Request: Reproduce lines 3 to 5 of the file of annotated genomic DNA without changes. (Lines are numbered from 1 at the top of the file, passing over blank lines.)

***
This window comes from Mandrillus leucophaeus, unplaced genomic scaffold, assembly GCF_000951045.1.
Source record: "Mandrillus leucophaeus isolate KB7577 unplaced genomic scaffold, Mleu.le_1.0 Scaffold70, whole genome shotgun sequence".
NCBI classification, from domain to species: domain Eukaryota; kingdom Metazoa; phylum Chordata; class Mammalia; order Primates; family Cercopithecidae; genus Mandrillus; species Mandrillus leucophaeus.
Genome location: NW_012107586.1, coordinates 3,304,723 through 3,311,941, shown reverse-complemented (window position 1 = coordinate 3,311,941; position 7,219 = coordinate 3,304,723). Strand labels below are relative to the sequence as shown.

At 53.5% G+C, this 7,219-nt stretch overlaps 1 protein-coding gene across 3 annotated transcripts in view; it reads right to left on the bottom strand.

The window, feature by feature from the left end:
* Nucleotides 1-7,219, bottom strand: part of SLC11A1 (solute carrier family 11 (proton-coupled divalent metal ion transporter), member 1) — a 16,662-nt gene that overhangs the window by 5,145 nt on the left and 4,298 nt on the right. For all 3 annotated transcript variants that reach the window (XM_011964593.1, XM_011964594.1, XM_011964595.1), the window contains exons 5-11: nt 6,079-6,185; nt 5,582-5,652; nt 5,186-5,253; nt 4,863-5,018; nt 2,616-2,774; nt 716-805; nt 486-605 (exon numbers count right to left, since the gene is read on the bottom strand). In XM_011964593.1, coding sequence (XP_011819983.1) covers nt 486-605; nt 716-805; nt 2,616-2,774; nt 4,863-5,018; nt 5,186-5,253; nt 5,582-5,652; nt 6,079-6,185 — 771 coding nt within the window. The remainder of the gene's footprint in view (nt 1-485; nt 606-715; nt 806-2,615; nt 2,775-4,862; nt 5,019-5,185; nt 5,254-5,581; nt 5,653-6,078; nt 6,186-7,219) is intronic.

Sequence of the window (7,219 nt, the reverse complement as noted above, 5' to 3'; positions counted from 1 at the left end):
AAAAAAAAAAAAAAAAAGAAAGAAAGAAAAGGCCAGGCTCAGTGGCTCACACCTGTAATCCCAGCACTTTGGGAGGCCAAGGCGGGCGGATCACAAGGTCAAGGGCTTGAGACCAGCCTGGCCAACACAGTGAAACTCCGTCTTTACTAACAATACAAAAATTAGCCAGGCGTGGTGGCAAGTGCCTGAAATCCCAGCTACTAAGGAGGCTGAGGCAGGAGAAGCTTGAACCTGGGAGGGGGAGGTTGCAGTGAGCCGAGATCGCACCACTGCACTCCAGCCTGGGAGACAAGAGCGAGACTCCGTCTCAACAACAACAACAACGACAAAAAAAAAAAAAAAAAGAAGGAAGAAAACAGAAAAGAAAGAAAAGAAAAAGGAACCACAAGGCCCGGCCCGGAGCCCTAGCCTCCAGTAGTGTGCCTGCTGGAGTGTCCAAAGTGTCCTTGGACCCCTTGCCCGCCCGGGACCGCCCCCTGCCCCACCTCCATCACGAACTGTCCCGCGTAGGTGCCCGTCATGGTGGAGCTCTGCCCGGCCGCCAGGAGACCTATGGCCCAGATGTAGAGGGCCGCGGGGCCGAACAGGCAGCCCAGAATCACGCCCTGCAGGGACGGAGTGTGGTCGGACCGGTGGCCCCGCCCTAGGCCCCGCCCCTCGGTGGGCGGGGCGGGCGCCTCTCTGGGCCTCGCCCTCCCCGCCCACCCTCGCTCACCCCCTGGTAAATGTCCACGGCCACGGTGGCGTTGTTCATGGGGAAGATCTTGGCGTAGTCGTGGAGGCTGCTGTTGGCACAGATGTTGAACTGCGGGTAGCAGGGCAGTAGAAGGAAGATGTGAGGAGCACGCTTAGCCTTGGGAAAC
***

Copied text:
NCBI classification, from domain to species: domain Eukaryota; kingdom Metazoa; phylum Chordata; class Mammalia; order Primates; family Cercopithecidae; genus Mandrillus; species Mandrillus leucophaeus.
Genome location: NW_012107586.1, coordinates 3,304,723 through 3,311,941, shown reverse-complemented (window position 1 = coordinate 3,311,941; position 7,219 = coordinate 3,304,723). Strand labels below are relative to the sequence as shown.

At 53.5% G+C, this 7,219-nt stretch overlaps 1 protein-coding gene across 3 annotated transcripts in view; it reads right to left on the bottom strand.